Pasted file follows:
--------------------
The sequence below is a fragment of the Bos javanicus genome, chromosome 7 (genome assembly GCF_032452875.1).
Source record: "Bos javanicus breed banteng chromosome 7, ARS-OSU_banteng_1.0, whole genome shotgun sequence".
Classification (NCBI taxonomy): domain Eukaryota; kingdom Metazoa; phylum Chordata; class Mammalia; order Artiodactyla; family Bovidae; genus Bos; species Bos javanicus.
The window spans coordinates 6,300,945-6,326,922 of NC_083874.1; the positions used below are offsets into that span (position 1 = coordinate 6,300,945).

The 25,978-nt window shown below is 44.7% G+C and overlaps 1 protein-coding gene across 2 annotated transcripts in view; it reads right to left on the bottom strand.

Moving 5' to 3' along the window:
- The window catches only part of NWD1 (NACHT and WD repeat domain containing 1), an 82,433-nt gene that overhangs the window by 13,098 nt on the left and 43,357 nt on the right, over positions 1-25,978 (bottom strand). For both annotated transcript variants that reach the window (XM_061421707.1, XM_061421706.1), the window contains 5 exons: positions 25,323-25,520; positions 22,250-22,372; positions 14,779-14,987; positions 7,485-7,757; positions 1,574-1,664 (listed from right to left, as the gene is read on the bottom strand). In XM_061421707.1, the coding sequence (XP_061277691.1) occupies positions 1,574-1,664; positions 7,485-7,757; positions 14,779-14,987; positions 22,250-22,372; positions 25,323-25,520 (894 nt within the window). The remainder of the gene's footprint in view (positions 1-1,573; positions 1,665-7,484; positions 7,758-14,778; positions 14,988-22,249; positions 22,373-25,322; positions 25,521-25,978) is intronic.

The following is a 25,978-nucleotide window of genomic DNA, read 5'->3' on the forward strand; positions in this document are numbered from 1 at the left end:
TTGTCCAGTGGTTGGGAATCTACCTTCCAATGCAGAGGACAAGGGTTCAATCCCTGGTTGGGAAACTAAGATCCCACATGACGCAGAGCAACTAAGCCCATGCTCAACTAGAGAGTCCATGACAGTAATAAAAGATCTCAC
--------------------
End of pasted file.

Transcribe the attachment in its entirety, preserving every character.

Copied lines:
The sequence below is a fragment of the Bos javanicus genome, chromosome 7 (genome assembly GCF_032452875.1).
Source record: "Bos javanicus breed banteng chromosome 7, ARS-OSU_banteng_1.0, whole genome shotgun sequence".
Classification (NCBI taxonomy): domain Eukaryota; kingdom Metazoa; phylum Chordata; class Mammalia; order Artiodactyla; family Bovidae; genus Bos; species Bos javanicus.
The window spans coordinates 6,300,945-6,326,922 of NC_083874.1; the positions used below are offsets into that span (position 1 = coordinate 6,300,945).

The 25,978-nt window shown below is 44.7% G+C and overlaps 1 protein-coding gene across 2 annotated transcripts in view; it reads right to left on the bottom strand.

Moving 5' to 3' along the window:
- The window catches only part of NWD1 (NACHT and WD repeat domain containing 1), an 82,433-nt gene that overhangs the window by 13,098 nt on the left and 43,357 nt on the right, over positions 1-25,978 (bottom strand). For both annotated transcript variants that reach the window (XM_061421707.1, XM_061421706.1), the window contains 5 exons: positions 25,323-25,520; positions 22,250-22,372; positions 14,779-14,987; positions 7,485-7,757; positions 1,574-1,664 (listed from right to left, as the gene is read on the bottom strand). In XM_061421707.1, the coding sequence (XP_061277691.1) occupies positions 1,574-1,664; positions 7,485-7,757; positions 14,779-14,987; positions 22,250-22,372; positions 25,323-25,520 (894 nt within the window). The remainder of the gene's footprint in view (positions 1-1,573; positions 1,665-7,484; positions 7,758-14,778; positions 14,988-22,249; positions 22,373-25,322; positions 25,521-25,978) is intronic.

The following is a 25,978-nucleotide window of genomic DNA, read 5'->3' on the forward strand; positions in this document are numbered from 1 at the left end:
TTGTCCAGTGGTTGGGAATCTACCTTCCAATGCAGAGGACAAGGGTTCAATCCCTGGTTGGGAAACTAAGATCCCACATGACGCAGAGCAACTAAGCCCATGCTCAACTAGAGAGTCCATGACAGTAATAAAAGATCTCAC